Michael with the chickens…hold on.

Michael, a young man, 12 yrs old maybe; helped my husband and I load 1500 ft of split rail fence onto our truck. Laughing and chatting of his beloved chickens all the while ~ He tell me that he raises 300 of them! All manner of breeds, exotic breeds, as well as, more common type. His favorite are his silkies; “they make good mothers”,he says. I tell him that I agree with that choice, my little silkie hen is the most broody hen I have. Right now, Lil Mum, the silkie hen is sitting on 5 eggs, only one of which is hers. Three of the eggs are duck eggs, one is a Rhode Island Red…I can’t wait to see her mother…3 ducklings, and 2 chicks, all of them following her around the farmyard. I smile at the thought, and return to carrying posts..I have a new friend to keep up with.

It was such a delight to converse with, and work beside this industrious, hard working, and caring young man. I have little doubt that he will grow to be a great man one day. To start life caring for, nurturing, and in a few instances saving animals, must instill character beyond measure. A developed work ethic enviable to most employers. The dedication to complete farm chores – before school…his parents have done good work. as has he. (geesh, finish thoughts much?) I feel blessed to have met him.

Standing looking at the pile of wood, ready to be loaded onto the truck; I thought out loud, “Gosh honey, don’t you think there is too much for one load”? Husband’s response, “No, it will be fine, trust me”. Pan in on my bewildered, somewhat panic stricken ashen face.
Here we go! We stood a few of the shorter posts as braces along the sides of truck bed. The rails and posts piled high, I think too high. I wish I had my camera with me so you could have seen this. Our farm truck is not a new truck..17 or 18 yrs old…but good and strong for its job.but, ugly. (shh, don’t tell him I said this) I felt like we belonged on the Beverly Hillbillies. Now, that we had the truck loaded, overloaded really; the drive home, was a nail biter… with every curve in the road, I held my breath, hoping the load wouldn’t shift and roll.
Me,”Don’t you think you should slow down a bit”, … “shouldn’t we just stop here, and buy some extra rope or ties”….”Shouldn’t we just stop and let these people pass”?…”Shouldn’t “….Well you get the picture. He just smiled and assured me it would be alright. I was not so sure. Driving on the NYS Thruway, and the city streets of Schenectady; if you could have seen the looks we got! My daughter lives just outside of Schenectady, in the Town of Scotia, where we had to drop a few things off to her. I encouraged my husband to venture off with Josh to a hardware store where he could buy additional tie downs. He complied. I was thankful. Oh, the things we do.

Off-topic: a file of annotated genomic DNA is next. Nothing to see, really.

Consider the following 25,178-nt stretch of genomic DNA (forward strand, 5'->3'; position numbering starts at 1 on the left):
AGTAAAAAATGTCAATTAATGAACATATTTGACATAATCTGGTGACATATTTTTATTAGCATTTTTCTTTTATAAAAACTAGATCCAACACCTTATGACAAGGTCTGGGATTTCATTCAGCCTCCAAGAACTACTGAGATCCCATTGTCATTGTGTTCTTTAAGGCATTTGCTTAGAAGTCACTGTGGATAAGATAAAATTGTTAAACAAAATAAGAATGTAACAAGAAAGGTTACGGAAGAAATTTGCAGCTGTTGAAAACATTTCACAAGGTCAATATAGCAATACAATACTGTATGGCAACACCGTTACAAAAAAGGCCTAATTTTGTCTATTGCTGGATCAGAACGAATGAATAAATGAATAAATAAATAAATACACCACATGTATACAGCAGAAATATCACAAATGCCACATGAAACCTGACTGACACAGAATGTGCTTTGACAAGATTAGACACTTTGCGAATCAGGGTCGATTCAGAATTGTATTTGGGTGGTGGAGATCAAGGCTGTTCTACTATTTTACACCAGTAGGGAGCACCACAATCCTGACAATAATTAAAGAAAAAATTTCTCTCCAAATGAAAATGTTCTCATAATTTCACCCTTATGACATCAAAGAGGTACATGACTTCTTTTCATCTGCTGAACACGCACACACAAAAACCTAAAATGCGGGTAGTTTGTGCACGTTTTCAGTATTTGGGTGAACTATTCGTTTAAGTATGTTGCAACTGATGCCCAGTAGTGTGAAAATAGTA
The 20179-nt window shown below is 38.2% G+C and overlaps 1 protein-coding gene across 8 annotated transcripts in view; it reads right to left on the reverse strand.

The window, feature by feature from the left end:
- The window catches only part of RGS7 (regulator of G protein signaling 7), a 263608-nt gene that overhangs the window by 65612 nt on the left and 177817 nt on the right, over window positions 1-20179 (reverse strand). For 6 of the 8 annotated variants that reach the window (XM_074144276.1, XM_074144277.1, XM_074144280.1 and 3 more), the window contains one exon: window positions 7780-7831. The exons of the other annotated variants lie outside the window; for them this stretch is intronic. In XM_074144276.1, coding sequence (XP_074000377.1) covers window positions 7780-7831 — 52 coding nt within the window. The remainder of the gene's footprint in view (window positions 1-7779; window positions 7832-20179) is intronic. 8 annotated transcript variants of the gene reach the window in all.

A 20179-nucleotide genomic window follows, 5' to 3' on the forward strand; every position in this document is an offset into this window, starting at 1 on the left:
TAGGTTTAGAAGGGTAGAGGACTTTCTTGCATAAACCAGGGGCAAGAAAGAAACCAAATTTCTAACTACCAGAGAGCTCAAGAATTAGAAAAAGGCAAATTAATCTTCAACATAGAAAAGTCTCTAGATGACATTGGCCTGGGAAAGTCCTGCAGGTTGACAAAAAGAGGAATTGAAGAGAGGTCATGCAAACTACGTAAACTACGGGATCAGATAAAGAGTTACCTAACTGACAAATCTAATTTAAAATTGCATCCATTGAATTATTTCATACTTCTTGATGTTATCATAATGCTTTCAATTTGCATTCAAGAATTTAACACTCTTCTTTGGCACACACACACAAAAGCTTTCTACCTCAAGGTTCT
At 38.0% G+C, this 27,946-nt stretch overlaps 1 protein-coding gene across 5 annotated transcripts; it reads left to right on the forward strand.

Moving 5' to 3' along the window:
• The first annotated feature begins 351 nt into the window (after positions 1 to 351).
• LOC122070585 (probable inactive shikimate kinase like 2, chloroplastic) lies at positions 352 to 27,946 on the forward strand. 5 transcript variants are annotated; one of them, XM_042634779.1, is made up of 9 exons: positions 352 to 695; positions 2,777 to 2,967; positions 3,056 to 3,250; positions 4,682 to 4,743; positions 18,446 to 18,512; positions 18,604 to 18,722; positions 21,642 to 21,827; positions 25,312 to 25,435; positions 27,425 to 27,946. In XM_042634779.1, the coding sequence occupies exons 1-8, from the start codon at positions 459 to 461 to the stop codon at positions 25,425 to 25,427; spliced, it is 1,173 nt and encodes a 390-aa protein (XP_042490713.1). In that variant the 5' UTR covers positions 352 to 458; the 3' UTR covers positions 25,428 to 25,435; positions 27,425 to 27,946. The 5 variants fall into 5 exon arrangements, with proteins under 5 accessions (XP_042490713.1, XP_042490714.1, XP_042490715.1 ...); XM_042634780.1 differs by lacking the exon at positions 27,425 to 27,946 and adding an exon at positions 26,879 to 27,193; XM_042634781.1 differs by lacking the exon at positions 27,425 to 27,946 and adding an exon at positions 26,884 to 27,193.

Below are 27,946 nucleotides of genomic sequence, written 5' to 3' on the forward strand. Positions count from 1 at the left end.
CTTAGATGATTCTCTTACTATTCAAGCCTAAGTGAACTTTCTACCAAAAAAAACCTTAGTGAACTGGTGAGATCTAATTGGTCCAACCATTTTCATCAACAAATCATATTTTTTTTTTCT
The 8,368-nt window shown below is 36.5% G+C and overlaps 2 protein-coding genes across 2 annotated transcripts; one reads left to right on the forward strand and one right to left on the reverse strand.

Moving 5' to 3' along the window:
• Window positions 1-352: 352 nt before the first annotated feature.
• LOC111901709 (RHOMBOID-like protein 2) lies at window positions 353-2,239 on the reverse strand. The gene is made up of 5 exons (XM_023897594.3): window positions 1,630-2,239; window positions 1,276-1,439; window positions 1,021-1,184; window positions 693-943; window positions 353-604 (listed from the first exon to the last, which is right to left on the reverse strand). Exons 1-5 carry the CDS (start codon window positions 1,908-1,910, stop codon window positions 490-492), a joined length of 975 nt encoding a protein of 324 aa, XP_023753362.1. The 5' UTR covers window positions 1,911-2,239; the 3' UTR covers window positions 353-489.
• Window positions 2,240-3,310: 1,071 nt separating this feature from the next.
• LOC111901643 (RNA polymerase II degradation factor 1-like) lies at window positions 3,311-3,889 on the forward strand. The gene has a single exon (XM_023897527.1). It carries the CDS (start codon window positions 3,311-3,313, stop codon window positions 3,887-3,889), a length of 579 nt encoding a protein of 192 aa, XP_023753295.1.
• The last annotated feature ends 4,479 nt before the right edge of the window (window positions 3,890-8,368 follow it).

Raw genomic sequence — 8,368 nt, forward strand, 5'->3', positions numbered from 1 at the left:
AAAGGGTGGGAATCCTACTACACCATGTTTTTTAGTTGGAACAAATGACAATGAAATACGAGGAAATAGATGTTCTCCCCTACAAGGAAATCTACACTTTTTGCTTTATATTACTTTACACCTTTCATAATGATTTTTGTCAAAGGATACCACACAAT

Living with this man is always an adventure.

Last night we were able to install 3 sections of new (upcycled) fence…we were excited to see how it would look. This fence is for our gardens, which would other-wise ,quickly become chicken food without protection. I will staple chicken wire inside the lower sections to deter the little munchers. The new fencing will also keep Miss Lexi from lounging in the lavender.(I hope).

All things spring.

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A cottage garden and bees…

Cottage type gardening seems almost accidental and somewhat carefree; none exactly alike. This is why I love them! Each cottage garden is as different as the people who create them! My vegetable garden is sprinkled with flowers,cosmos, zinnias, marigolds, daisies…hummingbirds,bees, and butterflies.
I love the way a cottage garden beckons a closer look…behind the picket fence that captured the old-fashioned charm.

Creating a garden that encourages visits from tiny workers is a priority. Every garden needs pollinators and bees and butterflies are among the best…cottage type gardens are extremely important for honey bees and bumblebees(and vice versa)because of the wide variety of flowers they provide. Bees need flowers for sustenance, and flowers need bees for pollination…stings, you ask? No worries…most bees are gentle creatures that are simply in search of food and water for themselves and their young; just don’t wear perfume-y scents lest they think you are a big flower asking for pollination.

My largest garden here at the farm is located on the edge of the woods with a secluded(think briers and vines)pond nestled there,offering birds, butterflies and other creatures protection and shelter – a big plus! Because of the mysterious decimation they are going through, I am even more concerned with having flowers in my garden to draw them in.

Here are some plants in my cottage garden:
Roses, old-fashioned and rambling; delphiniums,Gladiola- if you plant these amongst other tall plants you might not have to stake them,Peonies – the more the better..one of my favorites(ants be darned),Iris – I have many varieties;flower in the spring and so always a treat.
Dianthus,smell so sweet. Geraniums fill my antique wheel barrow,and herbs, herbs, herbs. Cosmos – has a very long flowering period, their feathery foliage a big plus! Canterbury bells with tall blue pink or white flowers, and of course sunflowers, I watch the birds feast on the seeds.Climbing beans on a tee pee like structure for an architectural interest…I could go on, but you get the picture.

Do you have a cottage garden? What do you plant?

Riley cat, a beautiful old soul.

Does any one know what type of “bee” this is..or isn’t?

Andy, loves his hay!!

Lexi loves Summer.

Tiny worker, big job!

Finnegan loves me!

Be Well, bloom where you’re planted!

PS Can you help me come up with a great name for a photography studio? Oh yes, I am!